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Factors That Affect Learning

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All children matter, regardless of their background. It is important that every child can fulfil its true potential, however there are factors that can affect a child’s learning to stop this. This essay will discuss the importance of emotional intelligence and how it positively affects a child’s learning and social class with its negative affect on education and solutions to combat it so deprived children have better opportunities in school.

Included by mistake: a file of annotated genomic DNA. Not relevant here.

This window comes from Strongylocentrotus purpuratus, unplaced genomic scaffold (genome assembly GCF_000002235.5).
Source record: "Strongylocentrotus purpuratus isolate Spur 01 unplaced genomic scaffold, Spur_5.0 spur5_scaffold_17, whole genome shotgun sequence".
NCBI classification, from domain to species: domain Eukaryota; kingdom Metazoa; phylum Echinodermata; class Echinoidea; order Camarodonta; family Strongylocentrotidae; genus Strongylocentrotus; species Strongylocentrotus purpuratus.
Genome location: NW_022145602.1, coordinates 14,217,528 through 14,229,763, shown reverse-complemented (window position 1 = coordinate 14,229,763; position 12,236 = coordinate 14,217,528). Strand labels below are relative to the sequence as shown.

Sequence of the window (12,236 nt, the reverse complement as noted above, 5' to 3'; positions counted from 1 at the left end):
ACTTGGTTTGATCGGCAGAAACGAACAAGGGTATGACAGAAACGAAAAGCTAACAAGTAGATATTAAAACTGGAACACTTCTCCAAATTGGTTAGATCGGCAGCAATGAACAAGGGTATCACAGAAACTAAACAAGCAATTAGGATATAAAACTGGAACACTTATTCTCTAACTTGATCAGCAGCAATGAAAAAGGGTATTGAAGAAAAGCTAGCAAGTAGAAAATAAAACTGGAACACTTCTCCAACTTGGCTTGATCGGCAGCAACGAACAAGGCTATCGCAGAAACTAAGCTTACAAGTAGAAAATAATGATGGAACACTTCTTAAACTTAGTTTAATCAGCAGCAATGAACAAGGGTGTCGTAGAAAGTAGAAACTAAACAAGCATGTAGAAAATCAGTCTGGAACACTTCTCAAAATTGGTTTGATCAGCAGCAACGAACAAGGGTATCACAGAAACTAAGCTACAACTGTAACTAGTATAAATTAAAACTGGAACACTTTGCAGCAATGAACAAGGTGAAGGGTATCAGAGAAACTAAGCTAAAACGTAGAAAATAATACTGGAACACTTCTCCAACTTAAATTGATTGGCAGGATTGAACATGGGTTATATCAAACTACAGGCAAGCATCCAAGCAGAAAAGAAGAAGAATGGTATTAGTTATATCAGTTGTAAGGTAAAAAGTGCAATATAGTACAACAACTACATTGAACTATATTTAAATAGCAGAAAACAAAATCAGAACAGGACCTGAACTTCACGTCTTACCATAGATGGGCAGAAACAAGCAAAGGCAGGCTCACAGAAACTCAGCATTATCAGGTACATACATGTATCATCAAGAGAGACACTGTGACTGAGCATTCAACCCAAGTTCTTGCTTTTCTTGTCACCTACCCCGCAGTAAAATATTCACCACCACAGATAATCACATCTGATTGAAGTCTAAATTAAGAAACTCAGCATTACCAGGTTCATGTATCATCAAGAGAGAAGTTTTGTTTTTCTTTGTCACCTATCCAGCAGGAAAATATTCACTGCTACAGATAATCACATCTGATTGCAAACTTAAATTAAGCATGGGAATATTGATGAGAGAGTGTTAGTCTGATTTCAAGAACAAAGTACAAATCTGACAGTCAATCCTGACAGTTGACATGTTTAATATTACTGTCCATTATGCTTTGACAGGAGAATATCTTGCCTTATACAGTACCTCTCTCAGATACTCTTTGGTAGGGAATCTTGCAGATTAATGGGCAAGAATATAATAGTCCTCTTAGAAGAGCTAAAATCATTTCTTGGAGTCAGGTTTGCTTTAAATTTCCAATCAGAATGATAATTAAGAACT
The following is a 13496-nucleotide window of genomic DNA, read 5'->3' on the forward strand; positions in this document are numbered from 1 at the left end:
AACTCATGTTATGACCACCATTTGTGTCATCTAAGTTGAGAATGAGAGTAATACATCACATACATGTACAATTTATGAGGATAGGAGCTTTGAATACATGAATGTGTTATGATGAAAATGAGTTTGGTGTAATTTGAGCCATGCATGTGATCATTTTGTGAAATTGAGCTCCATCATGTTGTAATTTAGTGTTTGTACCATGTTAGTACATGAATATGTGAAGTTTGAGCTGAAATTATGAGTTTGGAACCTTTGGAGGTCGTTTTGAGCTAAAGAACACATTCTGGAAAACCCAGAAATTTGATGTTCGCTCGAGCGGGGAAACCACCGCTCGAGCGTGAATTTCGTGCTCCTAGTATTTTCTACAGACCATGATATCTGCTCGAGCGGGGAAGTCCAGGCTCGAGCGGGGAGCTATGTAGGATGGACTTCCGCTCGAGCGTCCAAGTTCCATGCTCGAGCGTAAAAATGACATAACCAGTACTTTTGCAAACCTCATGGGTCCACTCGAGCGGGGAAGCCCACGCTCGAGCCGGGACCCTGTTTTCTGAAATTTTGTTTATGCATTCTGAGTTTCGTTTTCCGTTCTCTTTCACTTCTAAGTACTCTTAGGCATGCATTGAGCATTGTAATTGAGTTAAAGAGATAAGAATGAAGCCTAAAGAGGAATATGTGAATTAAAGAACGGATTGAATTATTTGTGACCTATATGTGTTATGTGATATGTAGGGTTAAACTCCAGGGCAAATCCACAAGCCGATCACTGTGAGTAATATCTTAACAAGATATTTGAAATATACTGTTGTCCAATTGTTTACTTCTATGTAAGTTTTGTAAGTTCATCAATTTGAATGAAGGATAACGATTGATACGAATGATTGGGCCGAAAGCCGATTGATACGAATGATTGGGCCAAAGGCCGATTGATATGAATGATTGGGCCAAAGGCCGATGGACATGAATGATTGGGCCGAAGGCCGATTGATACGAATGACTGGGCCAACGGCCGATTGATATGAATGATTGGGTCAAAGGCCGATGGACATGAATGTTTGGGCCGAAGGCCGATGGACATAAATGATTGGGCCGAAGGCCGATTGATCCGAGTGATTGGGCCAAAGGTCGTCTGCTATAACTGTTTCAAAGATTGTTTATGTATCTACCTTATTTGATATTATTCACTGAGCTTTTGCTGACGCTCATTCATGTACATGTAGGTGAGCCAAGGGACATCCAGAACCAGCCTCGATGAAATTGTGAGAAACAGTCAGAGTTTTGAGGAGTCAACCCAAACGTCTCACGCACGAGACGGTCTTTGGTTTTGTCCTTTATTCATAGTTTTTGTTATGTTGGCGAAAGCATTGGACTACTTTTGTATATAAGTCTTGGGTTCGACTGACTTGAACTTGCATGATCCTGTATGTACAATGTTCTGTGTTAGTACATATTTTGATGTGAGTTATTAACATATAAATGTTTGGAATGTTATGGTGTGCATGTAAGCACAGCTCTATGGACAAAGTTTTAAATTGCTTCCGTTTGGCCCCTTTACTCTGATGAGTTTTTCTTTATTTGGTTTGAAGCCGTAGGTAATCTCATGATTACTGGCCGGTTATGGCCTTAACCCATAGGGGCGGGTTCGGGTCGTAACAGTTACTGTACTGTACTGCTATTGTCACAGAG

Social class has a major affect on educational achievement in schools as, “low income is a strong predictor of low performance” (Rowntree Foundation 2007, p.1). Marxist sociologists like Bowles and Gintis (1976) and Willis (1977) believe in the reproduction of labour, meaning working class children end up leaving school into working class jobs, as the educational system is focused on creating a docile, obedient future workforce. This suggests that some children are at a disadvantage because of their social class, even before they start school, as the educational system is not in their favour: “beneath the façade of meritocracy lies the reality of the educational system geared toward the reproduction of economic relations” (Bowles and Gintis 1976. p.103). The working class face the problem of have fewer opportunities than their wealthier peers who go on to obtain higher qualifications and higher paid jobs irrespective of their ability. Bowles and Gintis (1976) argue that these working class children who are not successful blame themselves and not the system, which has destined them to fail.